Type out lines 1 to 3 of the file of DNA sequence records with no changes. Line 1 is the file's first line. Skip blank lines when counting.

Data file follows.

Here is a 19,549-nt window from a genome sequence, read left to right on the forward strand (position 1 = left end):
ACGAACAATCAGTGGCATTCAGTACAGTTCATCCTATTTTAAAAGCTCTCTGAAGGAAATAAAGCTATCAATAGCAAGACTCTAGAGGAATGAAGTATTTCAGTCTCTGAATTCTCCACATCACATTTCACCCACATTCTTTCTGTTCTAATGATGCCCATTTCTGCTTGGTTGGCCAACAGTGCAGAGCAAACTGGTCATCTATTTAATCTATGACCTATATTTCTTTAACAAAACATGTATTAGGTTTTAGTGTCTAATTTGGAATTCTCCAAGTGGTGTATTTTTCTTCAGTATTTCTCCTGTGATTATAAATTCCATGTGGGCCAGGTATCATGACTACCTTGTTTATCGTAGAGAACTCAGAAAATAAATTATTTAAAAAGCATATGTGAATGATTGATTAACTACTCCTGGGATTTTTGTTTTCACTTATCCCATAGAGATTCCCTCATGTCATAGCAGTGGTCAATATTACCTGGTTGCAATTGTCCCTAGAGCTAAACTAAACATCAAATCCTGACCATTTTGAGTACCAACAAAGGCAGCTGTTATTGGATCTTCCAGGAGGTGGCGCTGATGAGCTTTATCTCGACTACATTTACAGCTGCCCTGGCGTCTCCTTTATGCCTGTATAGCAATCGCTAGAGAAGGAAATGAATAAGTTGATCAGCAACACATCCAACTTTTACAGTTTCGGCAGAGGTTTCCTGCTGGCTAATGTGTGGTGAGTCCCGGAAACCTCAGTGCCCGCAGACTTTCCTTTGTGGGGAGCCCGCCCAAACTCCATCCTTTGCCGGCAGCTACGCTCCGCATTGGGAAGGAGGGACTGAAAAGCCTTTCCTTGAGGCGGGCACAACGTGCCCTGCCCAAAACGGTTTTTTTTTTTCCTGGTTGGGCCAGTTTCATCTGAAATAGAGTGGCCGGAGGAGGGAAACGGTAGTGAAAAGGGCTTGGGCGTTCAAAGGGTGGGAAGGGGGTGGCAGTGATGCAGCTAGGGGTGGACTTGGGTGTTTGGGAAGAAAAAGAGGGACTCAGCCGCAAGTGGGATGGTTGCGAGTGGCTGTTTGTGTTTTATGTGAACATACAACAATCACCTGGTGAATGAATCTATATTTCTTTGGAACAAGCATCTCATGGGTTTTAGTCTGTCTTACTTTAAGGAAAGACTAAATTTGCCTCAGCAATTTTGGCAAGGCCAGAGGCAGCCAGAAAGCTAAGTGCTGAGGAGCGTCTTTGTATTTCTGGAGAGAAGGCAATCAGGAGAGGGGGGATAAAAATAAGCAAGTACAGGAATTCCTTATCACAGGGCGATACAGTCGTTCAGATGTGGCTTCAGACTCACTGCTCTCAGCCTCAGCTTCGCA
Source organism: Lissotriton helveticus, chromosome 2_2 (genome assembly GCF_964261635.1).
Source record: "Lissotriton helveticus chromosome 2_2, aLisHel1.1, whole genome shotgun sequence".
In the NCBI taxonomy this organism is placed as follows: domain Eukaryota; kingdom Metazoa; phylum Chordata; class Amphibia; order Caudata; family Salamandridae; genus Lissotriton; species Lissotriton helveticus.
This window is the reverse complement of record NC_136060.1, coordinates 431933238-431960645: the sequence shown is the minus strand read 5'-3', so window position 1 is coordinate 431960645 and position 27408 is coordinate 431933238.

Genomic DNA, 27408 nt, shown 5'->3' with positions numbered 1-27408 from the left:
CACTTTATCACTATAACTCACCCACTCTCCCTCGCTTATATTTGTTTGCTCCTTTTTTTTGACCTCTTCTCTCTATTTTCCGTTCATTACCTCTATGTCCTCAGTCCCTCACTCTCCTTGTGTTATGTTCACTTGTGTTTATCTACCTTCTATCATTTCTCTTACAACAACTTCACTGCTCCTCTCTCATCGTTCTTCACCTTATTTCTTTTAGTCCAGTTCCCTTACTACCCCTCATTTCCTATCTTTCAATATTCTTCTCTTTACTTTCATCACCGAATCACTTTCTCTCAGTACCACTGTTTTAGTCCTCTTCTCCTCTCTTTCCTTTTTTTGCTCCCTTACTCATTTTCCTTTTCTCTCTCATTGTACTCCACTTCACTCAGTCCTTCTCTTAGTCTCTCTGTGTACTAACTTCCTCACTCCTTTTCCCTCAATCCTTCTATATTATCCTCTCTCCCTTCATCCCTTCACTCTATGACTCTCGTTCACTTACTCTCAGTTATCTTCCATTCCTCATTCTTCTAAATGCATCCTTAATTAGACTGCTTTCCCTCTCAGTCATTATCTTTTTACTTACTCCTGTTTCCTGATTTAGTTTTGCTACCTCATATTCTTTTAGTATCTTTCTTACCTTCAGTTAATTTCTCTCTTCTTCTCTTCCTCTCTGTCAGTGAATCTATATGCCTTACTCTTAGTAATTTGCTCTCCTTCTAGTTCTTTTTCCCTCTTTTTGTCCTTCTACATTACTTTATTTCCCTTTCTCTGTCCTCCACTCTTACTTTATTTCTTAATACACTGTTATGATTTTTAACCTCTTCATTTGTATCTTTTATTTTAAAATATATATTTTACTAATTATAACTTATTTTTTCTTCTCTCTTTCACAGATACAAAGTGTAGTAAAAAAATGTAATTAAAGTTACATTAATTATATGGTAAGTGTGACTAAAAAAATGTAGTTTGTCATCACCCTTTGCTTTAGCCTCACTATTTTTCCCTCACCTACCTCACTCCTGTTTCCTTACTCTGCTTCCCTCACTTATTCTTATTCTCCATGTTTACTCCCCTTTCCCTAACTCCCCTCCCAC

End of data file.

Here is a 19,549-nt window from a genome sequence, read left to right on the forward strand (position 1 = left end):
ACGAACAATCAGTGGCATTCAGTACAGTTCATCCTATTTTAAAAGCTCTCTGAAGGAAATAAAGCTATCAATAGCAAGACTCTAGAGGAATGAAGTATTTCAGTCTCTGAATTCTCCACATCACATTTCACCCACATTCTTTCTGTTCTAATGATGCCCATTTCTGCTTGGTTGGCCAACAGTGCAGAGCAAACTGGTCATCTATTTAATCTATGACCTATATTTCTTTAACAAAACATGTATTAGGTTTTAGTGTCTAATTTGGAATTCTCCAAGTGGTGTATTTTTCTTCAGTATTTCTCCTGTGATTATAAATTCCATGTGGGCCAGGTATCATGACTACCTTGTTTATCGTAGAGAACTCAGAAAATAAATTATTTAAAAAGCATATGTGAATGATTGATTAACTACTCCTGGGATTTTTGTTTTCACTTATCCCATAGAGATTCCCTCATGTCATAGCAGTGGTCAATATTACCTGGTTGCAATTGTCCCTAGAGCTAAACTAAACATCAAATCCTGACCATTTTGAGTACCAACAAAGGCAGCTGTTATTGGATCTTCCAGGAGGTGGCGCTGATGAGCTTTATCTCGACTACATTTACAGCTGCCCTGGCGTCTCCTTTATGCCTGTATAGCAATCGCTAGAGAAGGAAATGAATAAGTTGATCAGCAACACATCCAACTTTTACAGTTTCGGCAGAGGTTTCCTGCTGGCTAATGTGTGGTGAGTCCCGGAAACCTCAGTGCCCGCAGACTTTCCTTTGTGGGGAGCCCGCCCAAACTCCATCCTTTGCCGGCAGCTACGCTCCGCATTGGGAAGGAGGGACTGAAAAGCCTTTCCTTGAGGCGGGCACAACGTGCCCTGCCCAAAACGGTTTTTTTTTTTCCTGGTTGGGCCAGTTTCATCTGAAATAGAGTGGCCGGAGGAGGGAAACGGTAGTGAAAAGGGCTTGGGCGTTCAAAGGGTGGGAAGGGGGTGGCAGTGATGCAGCTAGGGGTGGACTTGGGTGTTTGGGAAGAAAAAGAGGGACTCAGCCGCAAGTGGGATGGTTGCGAGTGGCTGTTTGTGTTTTATGTGAACATACAACAATCACCTGGTGAATGAATCTATATTTCTTTGGAACAAGCATCTCATGGGTTTTAGTCTGTCTTACTTTAAGGAAAGACTAAATTTGCCTCAGCAATTTTGGCAAGGCCAGAGGCAGCCAGAAAGCTAAGTGCTGAGGAGCGTCTTTGTATTTCTGGAGAGAAGGCAATCAGGAGAGGGGGGATAAAAATAAGCAAGTACAGGAATTCCTTATCACAGGGCGATACAGTCGTTCAGATGTGGCTTCAGACTCACTGCTCTCAGCCTCAGCTTCGCA
Source organism: Lissotriton helveticus, chromosome 2_2 (genome assembly GCF_964261635.1).